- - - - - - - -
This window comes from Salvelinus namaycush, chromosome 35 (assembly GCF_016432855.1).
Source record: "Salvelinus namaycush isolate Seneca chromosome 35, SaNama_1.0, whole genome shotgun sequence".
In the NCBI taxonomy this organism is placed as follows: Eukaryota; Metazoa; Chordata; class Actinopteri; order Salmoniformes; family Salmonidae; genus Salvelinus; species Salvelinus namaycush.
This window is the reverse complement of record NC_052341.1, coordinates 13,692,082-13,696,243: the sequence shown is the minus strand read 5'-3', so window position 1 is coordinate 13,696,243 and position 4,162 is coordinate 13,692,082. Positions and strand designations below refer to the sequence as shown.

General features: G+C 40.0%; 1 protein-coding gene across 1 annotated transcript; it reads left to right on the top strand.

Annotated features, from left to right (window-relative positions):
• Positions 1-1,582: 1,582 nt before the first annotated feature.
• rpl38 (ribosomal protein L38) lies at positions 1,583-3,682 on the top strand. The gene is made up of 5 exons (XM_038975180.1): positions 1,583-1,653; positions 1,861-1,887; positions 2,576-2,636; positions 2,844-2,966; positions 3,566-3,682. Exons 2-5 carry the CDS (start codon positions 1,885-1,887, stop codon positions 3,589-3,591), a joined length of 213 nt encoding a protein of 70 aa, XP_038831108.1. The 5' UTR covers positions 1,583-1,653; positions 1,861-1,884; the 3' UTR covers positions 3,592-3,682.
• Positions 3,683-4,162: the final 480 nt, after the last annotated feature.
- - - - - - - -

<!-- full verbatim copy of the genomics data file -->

This window comes from Salvelinus namaycush, chromosome 35 (assembly GCF_016432855.1).
Source record: "Salvelinus namaycush isolate Seneca chromosome 35, SaNama_1.0, whole genome shotgun sequence".
In the NCBI taxonomy this organism is placed as follows: Eukaryota; Metazoa; Chordata; class Actinopteri; order Salmoniformes; family Salmonidae; genus Salvelinus; species Salvelinus namaycush.
This window is the reverse complement of record NC_052341.1, coordinates 13,692,082-13,696,243: the sequence shown is the minus strand read 5'-3', so window position 1 is coordinate 13,696,243 and position 4,162 is coordinate 13,692,082. Positions and strand designations below refer to the sequence as shown.

General features: G+C 40.0%; 1 protein-coding gene across 1 annotated transcript; it reads left to right on the top strand.

Annotated features, from left to right (window-relative positions):
• Positions 1-1,582: 1,582 nt before the first annotated feature.
• rpl38 (ribosomal protein L38) lies at positions 1,583-3,682 on the top strand. The gene is made up of 5 exons (XM_038975180.1): positions 1,583-1,653; positions 1,861-1,887; positions 2,576-2,636; positions 2,844-2,966; positions 3,566-3,682. Exons 2-5 carry the CDS (start codon positions 1,885-1,887, stop codon positions 3,589-3,591), a joined length of 213 nt encoding a protein of 70 aa, XP_038831108.1. The 5' UTR covers positions 1,583-1,653; positions 1,861-1,884; the 3' UTR covers positions 3,592-3,682.
• Positions 3,683-4,162: the final 480 nt, after the last annotated feature.